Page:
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1

This has nothing to do with man pages themselves: it's a description of the syntax of glob patterns, which the man page you're looking at is about. In a glob pattern, brackets delimit a character set. For example [abc] matches any of the characters a, b or c. The pattern fo[abc] matches foa, fob and foc (but not e.g. foo, or fo, or foab). Inside the ...


4

As explained in the beginning of that paragraph in that man page, '-' character, when put between two characters, represents a range of characters, and also, '-' character, when put as first or last character between brackets, has its literal meaning. So, the first dash really means a '-' character, and the second dash is a range specifier. So the whole ...


0

I think you want to search for those files that start with data and then following by any three character (XXX) which is ends with .csv, right? So you can use grep with find command: find . -maxdepth 1 -type f -printf "%f\n" |grep -c '^data...\.csv$' . refer to current directory. -maxdepth 1 looking for files only in current directory(maximum 1 level). ...


0

Using find to test that they are a file (-type f) and match the required pattern ("data*.csv"): find directory/ -type f -name "data*.csv" | wc -l


0

There are probably fancier ways, but what works for me is ls /directory/data* | wc -l


7

rm [0-9][0-9].* will do it for files in the current directory (no quotes — you want to match files). The . doesn't need to be escaped, because this is a shell glob and not a regular expression (if it were a regex, that would be a wildcard). If you are looking to do this recursively, find is probably your best bet.


5

Recursively : find . -type f -name '[0-9][0-9].*' -delete require GNU find, or : find . -type f -name '[0-9][0-9].*' -exec rm {} \;


4

If you have two zip files a.zip and b.zip in your current directory, then $ cp *.zip destination/ expands to $ cp a.zip b.zip destination/ The semantics for cp is to copy both a.zip and b.zip to destination. If you type $ cp \*.zip destination/ it simply "expands" to $ cp '*.zip' destination/ i.e. it will try to copy a single file named "*.zip" ...


2

On the contrary, unzip does too much. cp doesn't need to parse the filenames, all it needs to do is loop over them. Unzip, on the other hand, needs to see if an argument is a wildcard, check the directory listing to see what matches the wildcard and then loop over those. And note that the shell already is capable of matching and expanding wildcards, so ...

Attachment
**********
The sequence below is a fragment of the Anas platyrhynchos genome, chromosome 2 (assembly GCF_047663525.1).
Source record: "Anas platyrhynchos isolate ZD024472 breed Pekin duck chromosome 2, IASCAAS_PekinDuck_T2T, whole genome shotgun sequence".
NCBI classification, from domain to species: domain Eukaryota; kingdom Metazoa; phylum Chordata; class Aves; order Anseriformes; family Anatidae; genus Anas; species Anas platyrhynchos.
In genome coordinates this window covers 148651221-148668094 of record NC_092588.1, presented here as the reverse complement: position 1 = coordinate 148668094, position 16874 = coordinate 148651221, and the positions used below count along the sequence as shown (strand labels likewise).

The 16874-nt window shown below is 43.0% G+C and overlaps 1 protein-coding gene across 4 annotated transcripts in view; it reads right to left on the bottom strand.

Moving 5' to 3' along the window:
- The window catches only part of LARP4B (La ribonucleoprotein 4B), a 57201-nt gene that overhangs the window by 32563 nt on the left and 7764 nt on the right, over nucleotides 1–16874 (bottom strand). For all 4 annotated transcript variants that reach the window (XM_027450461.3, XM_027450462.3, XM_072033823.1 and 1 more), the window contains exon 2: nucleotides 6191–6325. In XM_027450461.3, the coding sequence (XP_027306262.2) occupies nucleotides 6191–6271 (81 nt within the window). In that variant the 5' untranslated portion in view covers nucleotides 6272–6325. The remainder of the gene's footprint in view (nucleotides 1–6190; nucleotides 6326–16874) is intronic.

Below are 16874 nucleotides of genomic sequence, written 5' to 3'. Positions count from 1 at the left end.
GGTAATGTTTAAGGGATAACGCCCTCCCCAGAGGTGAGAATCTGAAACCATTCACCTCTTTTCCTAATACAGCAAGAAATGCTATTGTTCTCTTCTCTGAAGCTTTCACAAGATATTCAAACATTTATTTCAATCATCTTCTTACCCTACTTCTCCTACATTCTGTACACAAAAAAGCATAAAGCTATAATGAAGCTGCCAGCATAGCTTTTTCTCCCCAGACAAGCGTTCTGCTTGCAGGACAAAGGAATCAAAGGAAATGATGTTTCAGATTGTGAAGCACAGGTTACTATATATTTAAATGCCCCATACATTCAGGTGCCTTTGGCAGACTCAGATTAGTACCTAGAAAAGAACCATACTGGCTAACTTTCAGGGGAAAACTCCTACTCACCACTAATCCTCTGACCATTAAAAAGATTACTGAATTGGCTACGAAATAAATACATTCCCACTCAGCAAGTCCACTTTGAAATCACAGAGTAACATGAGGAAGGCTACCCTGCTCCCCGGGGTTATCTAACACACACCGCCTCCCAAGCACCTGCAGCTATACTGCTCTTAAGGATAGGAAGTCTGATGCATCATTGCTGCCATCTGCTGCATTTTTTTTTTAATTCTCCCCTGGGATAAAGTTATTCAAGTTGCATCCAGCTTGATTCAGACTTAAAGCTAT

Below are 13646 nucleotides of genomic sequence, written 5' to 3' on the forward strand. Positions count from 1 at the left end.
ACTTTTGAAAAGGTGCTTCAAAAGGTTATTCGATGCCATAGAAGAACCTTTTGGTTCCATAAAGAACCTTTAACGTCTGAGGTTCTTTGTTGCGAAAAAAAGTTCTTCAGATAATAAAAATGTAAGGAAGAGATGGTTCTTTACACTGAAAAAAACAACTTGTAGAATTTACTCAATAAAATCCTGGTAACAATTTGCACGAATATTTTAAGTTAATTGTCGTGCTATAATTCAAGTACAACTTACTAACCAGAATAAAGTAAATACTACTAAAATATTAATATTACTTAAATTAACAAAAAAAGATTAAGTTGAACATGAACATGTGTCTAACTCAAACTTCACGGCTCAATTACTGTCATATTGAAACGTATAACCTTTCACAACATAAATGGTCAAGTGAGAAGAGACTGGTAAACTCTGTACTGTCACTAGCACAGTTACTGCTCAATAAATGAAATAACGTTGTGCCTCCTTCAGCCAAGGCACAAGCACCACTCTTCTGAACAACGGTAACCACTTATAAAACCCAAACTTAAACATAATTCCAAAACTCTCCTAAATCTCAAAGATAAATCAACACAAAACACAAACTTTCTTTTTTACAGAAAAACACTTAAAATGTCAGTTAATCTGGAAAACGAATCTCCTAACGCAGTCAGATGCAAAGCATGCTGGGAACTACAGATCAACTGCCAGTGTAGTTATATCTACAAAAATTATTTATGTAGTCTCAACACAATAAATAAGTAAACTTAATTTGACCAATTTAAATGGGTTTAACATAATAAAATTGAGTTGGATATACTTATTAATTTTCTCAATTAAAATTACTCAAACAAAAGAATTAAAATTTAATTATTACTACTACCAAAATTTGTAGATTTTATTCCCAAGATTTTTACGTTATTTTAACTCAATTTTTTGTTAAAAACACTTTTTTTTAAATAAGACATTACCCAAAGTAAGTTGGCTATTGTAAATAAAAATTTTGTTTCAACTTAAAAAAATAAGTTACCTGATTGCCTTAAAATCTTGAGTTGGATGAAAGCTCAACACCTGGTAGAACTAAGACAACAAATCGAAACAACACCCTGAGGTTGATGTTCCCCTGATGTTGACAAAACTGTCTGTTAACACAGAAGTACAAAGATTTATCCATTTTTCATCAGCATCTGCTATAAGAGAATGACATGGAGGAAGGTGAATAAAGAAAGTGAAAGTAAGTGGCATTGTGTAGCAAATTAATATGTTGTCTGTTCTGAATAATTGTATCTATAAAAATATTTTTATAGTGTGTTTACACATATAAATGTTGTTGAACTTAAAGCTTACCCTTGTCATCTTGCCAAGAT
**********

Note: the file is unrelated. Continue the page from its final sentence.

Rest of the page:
3

Assuming file names don't contain newline characters and don't start with ., this should work: ls -d -- *.sas | grep -v '^qc_d[ltf]' List files ending in .sas and filtering all that is NOT qc_dl, qc_dt, qc_df For any filtering needs, grep is your friend.


7

Use find instead? find /my/example/dir -type f -name '*.sas' ! -name 'qc_d[ltf]*'


8

From man bash: If the extglob shell option is enabled using the shopt builtin, several extended pattern matching operators are recognized. In the following description, a pattern-list is a list of one or more patterns separated by a |. Composite patterns may be formed using one or more of the following sub-patterns: ?(pattern-list) ...


2

GNU sort and xargs might do the trick printf '%s\0' ullman*.pbm | sort -z -k2,2n -t'-' | xargs -0 convert First check this works by listing files without calling convert printf '%s\0' ullman*.pbm | sort -z -k2,2n -t'-' | xargs -0 printf '%s\n' ullman-000.pbm ullman-001.pbm ullman-098.pbm ullman-099.pbm ullman-100.pbm ullman-1000.pbm ... Whereas ...


1

One way would be to rename the files that have three digit numbers to four digit ones, padded with a zero. If you have perl-rename (installed by default on Ubuntu) you can try: rename -n 's/-(\d{3}\.)/-0$1/' *.pbm Once you're satisfied with the result, run again without the -n. Or see other options in Padding a number in a filename to a fixed length.


1

Why not just... for log in /var/log/*.[1-5] do whatever to "$log" done You don't need find as far as I can tell - the shell uses the same globs it does in -name. And if all of the files are in a single directory... Of course, if there are subdirectories you're also interested in then find could be beneficial - walking trees in the shell can be a headache. ...


1

If you're writing bash code, judicious use of "set -f" to turn off globbing, and "set +f" to turn globbing on might do what you want: #!/bin/bash for i in a b c do set -f Z=$i/*.txt echo $Z set +f echo echo "Does it expand?" echo $Z done


3

In the first case, dump* is interpreted by the shell, and expanded into matching filenames, and then passed to find. In effect, find sees: find dumpa dumpb ... -type f ... In the second case, no interpretation is done by the shell. find does the filtering. Therefore, considering the recursive nature of find, the second method can locate files which the ...


0

You are not using regular expressions correctly. tes* means te with any number of ss following it, so test-file-1 will be renamed to file 1t-file-1: $ rename -n 's/tes*/file 1/' * test-file-1 renamed as file 1t-file-1 Similarly, ^* will match the empty string appearing at the start, so in effect it's like ^, but with a an inifinite loop: $ rename -n ...



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